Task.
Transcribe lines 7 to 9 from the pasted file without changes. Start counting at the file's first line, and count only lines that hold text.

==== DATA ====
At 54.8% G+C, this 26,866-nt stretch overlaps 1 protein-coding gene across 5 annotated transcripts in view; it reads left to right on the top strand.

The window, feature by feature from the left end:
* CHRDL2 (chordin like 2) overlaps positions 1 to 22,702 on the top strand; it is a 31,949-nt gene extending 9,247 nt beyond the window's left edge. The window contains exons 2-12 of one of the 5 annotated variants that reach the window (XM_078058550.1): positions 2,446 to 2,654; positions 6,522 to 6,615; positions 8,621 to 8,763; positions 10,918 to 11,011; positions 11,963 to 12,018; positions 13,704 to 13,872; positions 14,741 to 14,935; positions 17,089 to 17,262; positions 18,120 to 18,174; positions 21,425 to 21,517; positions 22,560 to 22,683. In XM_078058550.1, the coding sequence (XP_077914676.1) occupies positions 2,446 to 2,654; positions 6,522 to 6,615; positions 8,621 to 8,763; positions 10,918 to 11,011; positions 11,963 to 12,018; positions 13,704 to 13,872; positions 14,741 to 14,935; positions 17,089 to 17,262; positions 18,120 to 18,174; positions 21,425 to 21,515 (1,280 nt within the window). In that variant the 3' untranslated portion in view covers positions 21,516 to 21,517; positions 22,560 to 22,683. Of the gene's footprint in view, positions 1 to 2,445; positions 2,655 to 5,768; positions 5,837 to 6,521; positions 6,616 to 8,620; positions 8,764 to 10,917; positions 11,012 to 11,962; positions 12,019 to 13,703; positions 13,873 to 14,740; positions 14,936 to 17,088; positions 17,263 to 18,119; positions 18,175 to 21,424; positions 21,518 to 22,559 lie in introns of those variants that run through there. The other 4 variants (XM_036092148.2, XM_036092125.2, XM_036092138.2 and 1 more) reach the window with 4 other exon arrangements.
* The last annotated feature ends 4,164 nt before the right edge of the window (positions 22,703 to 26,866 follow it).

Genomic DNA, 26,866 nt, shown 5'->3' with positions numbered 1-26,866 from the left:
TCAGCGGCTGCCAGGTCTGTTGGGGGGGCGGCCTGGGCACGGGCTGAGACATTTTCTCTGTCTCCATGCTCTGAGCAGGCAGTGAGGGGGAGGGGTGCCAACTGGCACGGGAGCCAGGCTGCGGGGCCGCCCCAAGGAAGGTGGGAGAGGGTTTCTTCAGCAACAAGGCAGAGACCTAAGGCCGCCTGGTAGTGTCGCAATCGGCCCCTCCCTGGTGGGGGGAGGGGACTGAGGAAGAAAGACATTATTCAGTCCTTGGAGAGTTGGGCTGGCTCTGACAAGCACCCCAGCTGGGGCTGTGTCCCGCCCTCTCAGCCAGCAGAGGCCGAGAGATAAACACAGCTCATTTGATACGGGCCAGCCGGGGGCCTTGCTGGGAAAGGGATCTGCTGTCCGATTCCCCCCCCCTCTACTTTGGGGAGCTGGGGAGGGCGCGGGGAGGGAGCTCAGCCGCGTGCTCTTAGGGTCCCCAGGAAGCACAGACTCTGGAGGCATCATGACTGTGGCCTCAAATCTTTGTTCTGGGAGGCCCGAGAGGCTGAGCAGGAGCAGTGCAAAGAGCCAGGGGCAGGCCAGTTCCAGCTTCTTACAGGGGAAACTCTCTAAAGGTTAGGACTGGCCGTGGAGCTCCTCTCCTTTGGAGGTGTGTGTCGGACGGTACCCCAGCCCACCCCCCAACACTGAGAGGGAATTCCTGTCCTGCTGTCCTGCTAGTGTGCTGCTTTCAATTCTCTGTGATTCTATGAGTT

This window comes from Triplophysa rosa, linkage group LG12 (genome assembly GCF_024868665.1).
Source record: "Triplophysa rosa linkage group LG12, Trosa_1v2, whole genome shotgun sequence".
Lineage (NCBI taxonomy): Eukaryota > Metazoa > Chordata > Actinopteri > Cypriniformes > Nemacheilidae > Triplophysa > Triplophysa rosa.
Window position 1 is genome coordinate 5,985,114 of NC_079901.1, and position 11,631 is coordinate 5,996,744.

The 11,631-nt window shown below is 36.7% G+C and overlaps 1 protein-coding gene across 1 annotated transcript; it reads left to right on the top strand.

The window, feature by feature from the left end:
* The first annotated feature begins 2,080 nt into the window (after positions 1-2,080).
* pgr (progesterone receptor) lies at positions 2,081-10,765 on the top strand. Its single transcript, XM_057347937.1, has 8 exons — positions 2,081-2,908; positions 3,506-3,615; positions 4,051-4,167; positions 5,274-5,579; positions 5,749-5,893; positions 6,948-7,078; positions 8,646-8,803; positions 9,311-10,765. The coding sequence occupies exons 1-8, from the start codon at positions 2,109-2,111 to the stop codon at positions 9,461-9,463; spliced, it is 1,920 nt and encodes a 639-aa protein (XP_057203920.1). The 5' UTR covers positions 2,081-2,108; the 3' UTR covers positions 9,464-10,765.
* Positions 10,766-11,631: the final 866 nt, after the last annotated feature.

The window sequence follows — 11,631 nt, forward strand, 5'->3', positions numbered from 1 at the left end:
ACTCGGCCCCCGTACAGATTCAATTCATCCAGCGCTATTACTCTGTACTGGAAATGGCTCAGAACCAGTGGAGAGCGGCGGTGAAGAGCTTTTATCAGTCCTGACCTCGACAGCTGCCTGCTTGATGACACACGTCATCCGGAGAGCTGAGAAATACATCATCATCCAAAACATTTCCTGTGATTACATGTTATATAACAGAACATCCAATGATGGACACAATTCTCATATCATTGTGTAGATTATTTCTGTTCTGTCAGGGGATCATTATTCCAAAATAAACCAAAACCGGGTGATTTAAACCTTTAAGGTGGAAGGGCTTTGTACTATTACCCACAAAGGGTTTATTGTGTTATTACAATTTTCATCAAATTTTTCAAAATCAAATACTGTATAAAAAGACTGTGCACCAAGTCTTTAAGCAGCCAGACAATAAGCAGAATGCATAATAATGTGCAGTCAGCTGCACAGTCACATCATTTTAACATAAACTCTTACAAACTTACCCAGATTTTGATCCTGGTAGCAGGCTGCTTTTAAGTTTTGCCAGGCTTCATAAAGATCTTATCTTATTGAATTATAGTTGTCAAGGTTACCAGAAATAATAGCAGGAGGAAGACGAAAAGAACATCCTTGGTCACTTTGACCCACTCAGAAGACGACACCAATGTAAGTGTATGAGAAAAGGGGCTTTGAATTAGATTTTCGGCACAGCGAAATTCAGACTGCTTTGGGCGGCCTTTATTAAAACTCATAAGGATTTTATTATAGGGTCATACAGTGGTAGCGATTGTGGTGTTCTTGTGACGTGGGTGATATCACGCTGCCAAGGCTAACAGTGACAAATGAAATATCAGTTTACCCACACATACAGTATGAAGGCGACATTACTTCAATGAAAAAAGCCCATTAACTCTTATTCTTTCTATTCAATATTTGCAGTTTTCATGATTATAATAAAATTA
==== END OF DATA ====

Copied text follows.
This window comes from Triplophysa rosa, linkage group LG12 (genome assembly GCF_024868665.1).
Source record: "Triplophysa rosa linkage group LG12, Trosa_1v2, whole genome shotgun sequence".
Lineage (NCBI taxonomy): Eukaryota > Metazoa > Chordata > Actinopteri > Cypriniformes > Nemacheilidae > Triplophysa > Triplophysa rosa.